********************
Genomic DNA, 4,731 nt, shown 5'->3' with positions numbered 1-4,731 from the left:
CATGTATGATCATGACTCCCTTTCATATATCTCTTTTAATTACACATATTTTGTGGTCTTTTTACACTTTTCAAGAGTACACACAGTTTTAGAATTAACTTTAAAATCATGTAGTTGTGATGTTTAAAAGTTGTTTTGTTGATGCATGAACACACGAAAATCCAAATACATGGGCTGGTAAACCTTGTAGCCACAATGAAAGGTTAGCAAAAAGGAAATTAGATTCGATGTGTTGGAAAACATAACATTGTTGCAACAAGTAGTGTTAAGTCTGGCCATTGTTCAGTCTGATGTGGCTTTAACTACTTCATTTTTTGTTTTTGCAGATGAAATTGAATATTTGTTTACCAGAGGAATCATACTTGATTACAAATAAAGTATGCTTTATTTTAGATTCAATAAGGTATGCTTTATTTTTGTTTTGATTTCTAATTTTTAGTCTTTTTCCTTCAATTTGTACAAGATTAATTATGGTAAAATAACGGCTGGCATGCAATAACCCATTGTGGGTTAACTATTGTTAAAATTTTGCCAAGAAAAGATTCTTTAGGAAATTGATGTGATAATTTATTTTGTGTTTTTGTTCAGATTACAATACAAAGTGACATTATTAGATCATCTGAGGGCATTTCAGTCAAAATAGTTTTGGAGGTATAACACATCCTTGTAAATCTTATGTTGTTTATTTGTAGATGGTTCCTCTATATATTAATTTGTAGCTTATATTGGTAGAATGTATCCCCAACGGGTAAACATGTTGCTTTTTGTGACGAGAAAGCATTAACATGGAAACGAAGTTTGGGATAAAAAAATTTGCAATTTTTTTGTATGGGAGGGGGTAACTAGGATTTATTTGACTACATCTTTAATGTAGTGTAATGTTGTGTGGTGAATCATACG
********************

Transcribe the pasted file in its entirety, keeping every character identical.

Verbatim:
Genomic DNA, 4,731 nt, shown 5'->3' with positions numbered 1-4,731 from the left:
CATGTATGATCATGACTCCCTTTCATATATCTCTTTTAATTACACATATTTTGTGGTCTTTTTACACTTTTCAAGAGTACACACAGTTTTAGAATTAACTTTAAAATCATGTAGTTGTGATGTTTAAAAGTTGTTTTGTTGATGCATGAACACACGAAAATCCAAATACATGGGCTGGTAAACCTTGTAGCCACAATGAAAGGTTAGCAAAAAGGAAATTAGATTCGATGTGTTGGAAAACATAACATTGTTGCAACAAGTAGTGTTAAGTCTGGCCATTGTTCAGTCTGATGTGGCTTTAACTACTTCATTTTTTGTTTTTGCAGATGAAATTGAATATTTGTTTACCAGAGGAATCATACTTGATTACAAATAAAGTATGCTTTATTTTAGATTCAATAAGGTATGCTTTATTTTTGTTTTGATTTCTAATTTTTAGTCTTTTTCCTTCAATTTGTACAAGATTAATTATGGTAAAATAACGGCTGGCATGCAATAACCCATTGTGGGTTAACTATTGTTAAAATTTTGCCAAGAAAAGATTCTTTAGGAAATTGATGTGATAATTTATTTTGTGTTTTTGTTCAGATTACAATACAAAGTGACATTATTAGATCATCTGAGGGCATTTCAGTCAAAATAGTTTTGGAGGTATAACACATCCTTGTAAATCTTATGTTGTTTATTTGTAGATGGTTCCTCTATATATTAATTTGTAGCTTATATTGGTAGAATGTATCCCCAACGGGTAAACATGTTGCTTTTTGTGACGAGAAAGCATTAACATGGAAACGAAGTTTGGGATAAAAAAATTTGCAATTTTTTTGTATGGGAGGGGGTAACTAGGATTTATTTGACTACATCTTTAATGTAGTGTAATGTTGTGTGGTGAATCATACG